Old February 27, 2013, 04:45 PM   #80
Departed402
Senior Member
 
Join Date: September 25, 2009
Location: Nebraska
Posts: 864
I would say Hardworker hit the nail on the head in post #64. For the vast majority of people out there “first responders” are the people who drive the vehicles with the lights and sirens, and that won't change.

The importance of the “war of words” cannot be understated, but why try to change the interpretation of “first responder” when terms like “assault weapons” and “gun show loophole” do so much more to harm us all. Taking a minute to actually explain the misnomers used by the gun control advocates, and explaining why it is important to be able to protect yourself will get more people on our side. I will add that I am an LEO, and yes I said our side. I’m not sure if some of you have seen too much of Mayor Bloomberg and President Obama saying that Police Chiefs and LEOs everywhere want stricter gun laws, but I assure there are plenty of LEOs on the pro-gun rights side of this issue too. Utah Sheriffs recently got a lot of attention for their stand on the issue, and I know there are more that share their view.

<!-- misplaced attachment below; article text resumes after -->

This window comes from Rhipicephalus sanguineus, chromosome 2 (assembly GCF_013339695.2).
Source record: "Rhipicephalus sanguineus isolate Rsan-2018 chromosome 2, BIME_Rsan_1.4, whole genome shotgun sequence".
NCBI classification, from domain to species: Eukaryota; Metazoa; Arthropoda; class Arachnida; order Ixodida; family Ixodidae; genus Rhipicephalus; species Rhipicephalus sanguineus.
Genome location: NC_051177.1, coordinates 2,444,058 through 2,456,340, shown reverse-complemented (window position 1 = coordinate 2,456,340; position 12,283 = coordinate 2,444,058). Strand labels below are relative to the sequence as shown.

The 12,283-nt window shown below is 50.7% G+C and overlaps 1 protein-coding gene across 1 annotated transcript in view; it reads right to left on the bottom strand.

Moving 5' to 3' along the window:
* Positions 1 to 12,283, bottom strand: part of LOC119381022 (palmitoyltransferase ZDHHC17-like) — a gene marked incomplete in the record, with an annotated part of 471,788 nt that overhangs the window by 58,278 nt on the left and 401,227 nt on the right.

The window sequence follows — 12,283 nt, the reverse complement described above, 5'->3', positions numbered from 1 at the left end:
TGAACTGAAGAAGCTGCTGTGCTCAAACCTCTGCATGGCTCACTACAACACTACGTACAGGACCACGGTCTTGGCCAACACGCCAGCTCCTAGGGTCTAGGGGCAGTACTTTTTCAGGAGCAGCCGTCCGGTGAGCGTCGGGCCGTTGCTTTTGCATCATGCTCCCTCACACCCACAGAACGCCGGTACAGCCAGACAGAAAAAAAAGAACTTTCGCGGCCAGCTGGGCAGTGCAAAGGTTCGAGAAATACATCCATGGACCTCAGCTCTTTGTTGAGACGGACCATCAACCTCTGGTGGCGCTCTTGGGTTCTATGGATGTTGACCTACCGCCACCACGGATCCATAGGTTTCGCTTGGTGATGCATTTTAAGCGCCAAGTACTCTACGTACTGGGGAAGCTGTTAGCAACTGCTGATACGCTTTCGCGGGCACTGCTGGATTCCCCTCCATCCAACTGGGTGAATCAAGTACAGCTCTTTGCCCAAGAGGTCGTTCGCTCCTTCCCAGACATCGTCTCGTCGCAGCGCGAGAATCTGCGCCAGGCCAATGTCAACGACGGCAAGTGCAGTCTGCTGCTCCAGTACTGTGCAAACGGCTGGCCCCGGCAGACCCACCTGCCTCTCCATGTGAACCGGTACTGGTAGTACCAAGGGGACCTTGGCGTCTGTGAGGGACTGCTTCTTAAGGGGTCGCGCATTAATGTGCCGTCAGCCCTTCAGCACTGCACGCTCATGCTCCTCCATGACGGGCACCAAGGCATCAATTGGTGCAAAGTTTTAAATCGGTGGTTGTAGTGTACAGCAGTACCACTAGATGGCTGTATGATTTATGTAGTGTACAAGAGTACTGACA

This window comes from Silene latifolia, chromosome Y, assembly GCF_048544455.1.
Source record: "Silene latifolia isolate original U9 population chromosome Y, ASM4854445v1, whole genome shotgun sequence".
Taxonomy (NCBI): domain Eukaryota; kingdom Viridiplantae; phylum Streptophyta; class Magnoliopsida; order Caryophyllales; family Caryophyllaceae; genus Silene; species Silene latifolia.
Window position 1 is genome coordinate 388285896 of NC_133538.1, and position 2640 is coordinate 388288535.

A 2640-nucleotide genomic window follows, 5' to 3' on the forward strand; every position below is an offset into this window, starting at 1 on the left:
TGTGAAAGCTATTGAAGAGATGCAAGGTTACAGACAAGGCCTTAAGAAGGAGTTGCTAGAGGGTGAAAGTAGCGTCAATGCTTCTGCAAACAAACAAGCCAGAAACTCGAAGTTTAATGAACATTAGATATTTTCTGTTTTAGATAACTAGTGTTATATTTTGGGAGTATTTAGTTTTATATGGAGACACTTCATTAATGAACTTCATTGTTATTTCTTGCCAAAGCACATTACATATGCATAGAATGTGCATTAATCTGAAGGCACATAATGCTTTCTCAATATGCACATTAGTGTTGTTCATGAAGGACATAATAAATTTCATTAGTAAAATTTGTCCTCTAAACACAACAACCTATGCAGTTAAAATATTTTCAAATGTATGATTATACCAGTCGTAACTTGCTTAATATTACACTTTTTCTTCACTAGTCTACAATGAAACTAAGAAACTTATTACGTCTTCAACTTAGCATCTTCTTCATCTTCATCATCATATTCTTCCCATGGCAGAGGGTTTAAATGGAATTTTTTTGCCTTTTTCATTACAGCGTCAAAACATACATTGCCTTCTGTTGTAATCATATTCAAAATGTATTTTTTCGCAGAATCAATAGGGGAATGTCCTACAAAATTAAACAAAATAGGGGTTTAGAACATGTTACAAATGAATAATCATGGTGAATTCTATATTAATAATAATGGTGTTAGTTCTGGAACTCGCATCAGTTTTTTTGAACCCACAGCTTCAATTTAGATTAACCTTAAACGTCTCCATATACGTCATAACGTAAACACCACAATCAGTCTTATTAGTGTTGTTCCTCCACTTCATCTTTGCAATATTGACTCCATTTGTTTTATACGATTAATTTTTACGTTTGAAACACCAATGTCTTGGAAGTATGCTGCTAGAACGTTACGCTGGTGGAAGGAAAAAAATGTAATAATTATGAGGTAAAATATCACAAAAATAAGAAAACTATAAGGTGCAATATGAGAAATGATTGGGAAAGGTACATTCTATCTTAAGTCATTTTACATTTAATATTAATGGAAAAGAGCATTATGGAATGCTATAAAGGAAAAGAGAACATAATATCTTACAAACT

In closing, I apologize for the LEOs out there that puts their ass-hats on, and try belittle their fellow citizens.

Last edited by Vanya; February 27, 2013 at 05:13 PM. Reason: removed irrelevant political reference.
Departed402 is offline  
Old February 27, 2013, 04:48 PM   #81
MLeake
Senior Member
 
Join Date: November 15, 2007
Location: Outside KC, MO
Posts: 10,128
A deputy sheriff's association in upstate NY is one of the groups suing NY over the SAFE act, for that matter... So even in Bloomberg's and Cuomo's state, significant numbers of LE are NOT anti-gun.
MLeake is offline  
Old February 27, 2013, 05:29 PM   #82
Fishing_Cabin
Senior Member
 
Join Date: February 10, 2010
Posts: 714